Courtesy of Suntory Ltd.
More than $27 billion worth of cut flowers are sold in the global marketplace every year. Carnations and chrysanthemums are perennial favorites, but roses lead the way in total revenue. In a business driven by novelty, it's little wonder that molecular geneticists have been tinkering with the genes that give the best-selling rose its color.
Scientists at the Australian biotechnology company Florigene and Japanese partner Suntory recently announced the creation of a genetically engineered "blue" rose. Although blue in name only – the new flower is actually mauve – the efforts of the Florigene and Suntory researchers represent a crucial step in the centuries-long pursuit of a truly blue rose.
Traditional hybridization techniques failed to produce a blue rose because the gene for blueness – an enzyme in the biosynthetic pathway of the blue pigment delphinidin – isn't present in the rose genome. Simply introducing the delphinidin gene into roses isn't enough: Florigene scientists did that in the mid-1990s, and what they got was a dark burgundy rose. Pretty, but not blue.
The problem, according to John Mason, Florigene's manager of research and development, is that endogenous genes compete with delphinidin. What was needed was a way to silence the competition. Enter RNA interference (RNAi).
In the case of the blue rose, the enzyme that needed silencing was the rose's version of dihydroflavonol reductase (DFR), which many plants use to synthesize the major pigments involved in flower color, including delphinidin. The DFR in roses is especially good at converting the enzymatic precursors into orange and red pigments, but not as good at making delphinidin.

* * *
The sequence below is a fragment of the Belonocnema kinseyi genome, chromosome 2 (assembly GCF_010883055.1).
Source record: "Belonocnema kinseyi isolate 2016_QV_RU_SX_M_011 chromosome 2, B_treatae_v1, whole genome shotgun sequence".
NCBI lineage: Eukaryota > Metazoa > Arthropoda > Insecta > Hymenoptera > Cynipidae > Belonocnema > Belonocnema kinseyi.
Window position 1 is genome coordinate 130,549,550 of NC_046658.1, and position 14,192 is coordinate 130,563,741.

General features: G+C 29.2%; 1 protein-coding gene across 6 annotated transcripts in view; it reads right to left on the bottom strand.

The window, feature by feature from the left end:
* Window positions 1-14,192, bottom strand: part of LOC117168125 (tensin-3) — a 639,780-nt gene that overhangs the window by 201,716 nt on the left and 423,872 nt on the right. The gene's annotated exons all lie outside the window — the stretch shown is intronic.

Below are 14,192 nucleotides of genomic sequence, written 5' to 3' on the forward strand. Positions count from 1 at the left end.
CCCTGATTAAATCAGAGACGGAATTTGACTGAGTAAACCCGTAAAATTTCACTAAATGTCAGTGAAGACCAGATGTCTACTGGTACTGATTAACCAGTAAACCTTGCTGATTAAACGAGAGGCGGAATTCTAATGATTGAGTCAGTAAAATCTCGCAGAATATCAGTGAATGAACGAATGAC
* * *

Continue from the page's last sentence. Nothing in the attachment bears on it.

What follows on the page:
The Florigene and Suntory scientists realized they could knock out the rose DFR gene using RNAi and so remove the competing pigments. Thus, the current transgenic blue rose eventually involved a three-gene package: a synthetic RNAi gene that switched off the rose DFR, a delphinidin gene from blue pansy, and a DFR gene from iris that had an affinity for producing delphinidin. "We've now got a rose with essentially 98% delphinidin," says Mason.
So why isn't the new rose blue like the pansy? In a word, pH. According to Mason, "The acidity of the vacuoles in the epidermal layer of the petals, where most of the pigments are localized, is critical to the flower's color. If you were to make a crude extract of rose petals and raise the pH, they go blue." The difficulty, he says, is engineering a pH change in the petal, as the pH of the vacuole is a byproduct of the pH in the cell cytoplasm. "You can't perturb it very much without having a deleterious effect," says Mason.
Some scientists are considering a new approach, one that involves a completely different pigment that might not be so dependent on the petal's pH. Elizabeth Gillam of the University of Queensland, Australia, discovered that indole-containing bacteria turned blue when transfected with the gene for the human liver enzyme cytochrome P450.1
Gillam had hoped to explore the possibility that roses (which contain indole-related compounds) might also turn blue when P450 enzymes were introduced, but that research has met yet another stumbling block. "To create a genetically modified plant you have to go through a long and involved process in Australia," she says. "We're still working through the paperwork to get approval."
The Florigene and Suntory scientists haven't given up. They are also considering different approaches, including other bluing factors, in their continuing quest for a true blue rose. The current "blue" rose may reach the marketplace by 2007, according to Mason, who adds that it will be the first commercial ornamental plant produced by RNAi technology.